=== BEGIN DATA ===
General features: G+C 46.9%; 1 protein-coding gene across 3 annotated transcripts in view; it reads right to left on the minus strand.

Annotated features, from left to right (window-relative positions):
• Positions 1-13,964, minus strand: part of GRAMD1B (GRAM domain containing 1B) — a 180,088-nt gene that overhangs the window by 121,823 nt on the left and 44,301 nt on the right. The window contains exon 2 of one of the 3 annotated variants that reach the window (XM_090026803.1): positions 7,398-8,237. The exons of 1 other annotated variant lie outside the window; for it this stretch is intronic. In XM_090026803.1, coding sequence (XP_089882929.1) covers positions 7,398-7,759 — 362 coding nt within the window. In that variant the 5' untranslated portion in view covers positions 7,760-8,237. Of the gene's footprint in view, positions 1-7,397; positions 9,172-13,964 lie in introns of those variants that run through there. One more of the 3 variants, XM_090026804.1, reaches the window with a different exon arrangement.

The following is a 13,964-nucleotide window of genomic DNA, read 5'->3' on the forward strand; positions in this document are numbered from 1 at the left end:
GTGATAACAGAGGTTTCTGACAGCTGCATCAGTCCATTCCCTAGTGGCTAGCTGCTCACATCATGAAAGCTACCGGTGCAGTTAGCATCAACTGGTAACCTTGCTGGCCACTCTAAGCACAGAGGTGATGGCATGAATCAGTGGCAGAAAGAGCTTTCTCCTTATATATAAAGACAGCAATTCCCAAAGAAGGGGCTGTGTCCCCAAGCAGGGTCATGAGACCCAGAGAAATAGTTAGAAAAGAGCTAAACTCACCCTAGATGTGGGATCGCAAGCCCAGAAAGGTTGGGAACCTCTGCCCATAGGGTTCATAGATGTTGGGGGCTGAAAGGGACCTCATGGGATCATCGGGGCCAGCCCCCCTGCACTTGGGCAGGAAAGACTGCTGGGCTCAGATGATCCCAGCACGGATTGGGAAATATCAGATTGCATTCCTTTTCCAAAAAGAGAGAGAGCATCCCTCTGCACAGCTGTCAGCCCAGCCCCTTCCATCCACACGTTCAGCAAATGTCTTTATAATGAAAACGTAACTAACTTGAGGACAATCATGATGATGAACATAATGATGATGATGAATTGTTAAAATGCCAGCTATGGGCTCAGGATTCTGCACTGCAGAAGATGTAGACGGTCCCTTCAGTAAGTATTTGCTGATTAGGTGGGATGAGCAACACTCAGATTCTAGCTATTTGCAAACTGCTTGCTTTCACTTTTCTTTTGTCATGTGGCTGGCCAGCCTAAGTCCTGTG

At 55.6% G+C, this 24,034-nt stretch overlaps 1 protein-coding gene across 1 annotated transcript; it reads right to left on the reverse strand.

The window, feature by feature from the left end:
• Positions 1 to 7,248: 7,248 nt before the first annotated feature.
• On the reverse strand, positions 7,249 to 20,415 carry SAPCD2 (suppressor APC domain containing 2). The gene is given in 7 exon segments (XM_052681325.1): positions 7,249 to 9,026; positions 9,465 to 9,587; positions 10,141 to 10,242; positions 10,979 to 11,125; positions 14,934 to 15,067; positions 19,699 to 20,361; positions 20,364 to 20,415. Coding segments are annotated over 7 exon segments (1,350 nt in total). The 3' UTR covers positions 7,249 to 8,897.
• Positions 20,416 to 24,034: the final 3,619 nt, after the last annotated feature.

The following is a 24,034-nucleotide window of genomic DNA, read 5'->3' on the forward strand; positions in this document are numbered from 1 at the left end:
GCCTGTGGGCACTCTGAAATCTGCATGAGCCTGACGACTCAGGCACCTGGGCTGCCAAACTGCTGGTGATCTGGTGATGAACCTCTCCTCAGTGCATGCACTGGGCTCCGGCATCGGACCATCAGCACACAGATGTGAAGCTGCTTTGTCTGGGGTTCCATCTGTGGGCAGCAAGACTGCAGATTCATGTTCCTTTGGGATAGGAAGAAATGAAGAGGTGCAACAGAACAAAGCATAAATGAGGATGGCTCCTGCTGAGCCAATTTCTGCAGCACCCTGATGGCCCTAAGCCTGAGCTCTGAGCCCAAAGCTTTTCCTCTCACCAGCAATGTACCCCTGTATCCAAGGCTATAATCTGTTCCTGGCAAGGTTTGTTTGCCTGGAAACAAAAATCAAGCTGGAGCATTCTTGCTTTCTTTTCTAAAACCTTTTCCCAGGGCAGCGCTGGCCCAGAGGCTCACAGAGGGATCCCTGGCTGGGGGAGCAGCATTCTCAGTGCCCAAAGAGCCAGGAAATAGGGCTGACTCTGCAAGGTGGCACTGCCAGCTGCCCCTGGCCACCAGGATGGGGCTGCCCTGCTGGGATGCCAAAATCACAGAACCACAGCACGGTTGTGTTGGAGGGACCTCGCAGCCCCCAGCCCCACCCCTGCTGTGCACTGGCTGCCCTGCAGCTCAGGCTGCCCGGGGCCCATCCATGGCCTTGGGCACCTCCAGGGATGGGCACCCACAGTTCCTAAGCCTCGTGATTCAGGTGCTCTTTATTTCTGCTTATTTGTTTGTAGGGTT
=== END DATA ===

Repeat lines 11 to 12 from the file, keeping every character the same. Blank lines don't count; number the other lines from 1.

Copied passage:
The following is a 24,034-nucleotide window of genomic DNA, read 5'->3' on the forward strand; positions in this document are numbered from 1 at the left end:
GCCTGTGGGCACTCTGAAATCTGCATGAGCCTGACGACTCAGGCACCTGGGCTGCCAAACTGCTGGTGATCTGGTGATGAACCTCTCCTCAGTGCATGCACTGGGCTCCGGCATCGGACCATCAGCACACAGATGTGAAGCTGCTTTGTCTGGGGTTCCATCTGTGGGCAGCAAGACTGCAGATTCATGTTCCTTTGGGATAGGAAGAAATGAAGAGGTGCAACAGAACAAAGCATAAATGAGGATGGCTCCTGCTGAGCCAATTTCTGCAGCACCCTGATGGCCCTAAGCCTGAGCTCTGAGCCCAAAGCTTTTCCTCTCACCAGCAATGTACCCCTGTATCCAAGGCTATAATCTGTTCCTGGCAAGGTTTGTTTGCCTGGAAACAAAAATCAAGCTGGAGCATTCTTGCTTTCTTTTCTAAAACCTTTTCCCAGGGCAGCGCTGGCCCAGAGGCTCACAGAGGGATCCCTGGCTGGGGGAGCAGCATTCTCAGTGCCCAAAGAGCCAGGAAATAGGGCTGACTCTGCAAGGTGGCACTGCCAGCTGCCCCTGGCCACCAGGATGGGGCTGCCCTGCTGGGATGCCAAAATCACAGAACCACAGCACGGTTGTGTTGGAGGGACCTCGCAGCCCCCAGCCCCACCCCTGCTGTGCACTGGCTGCCCTGCAGCTCAGGCTGCCCGGGGCCCATCCATGGCCTTGGGCACCTCCAGGGATGGGCACCCACAGTTCCTAAGCCTCGTGATTCAGGTGCTCTTTATTTCTGCTTATTTGTTTGTAGGGTT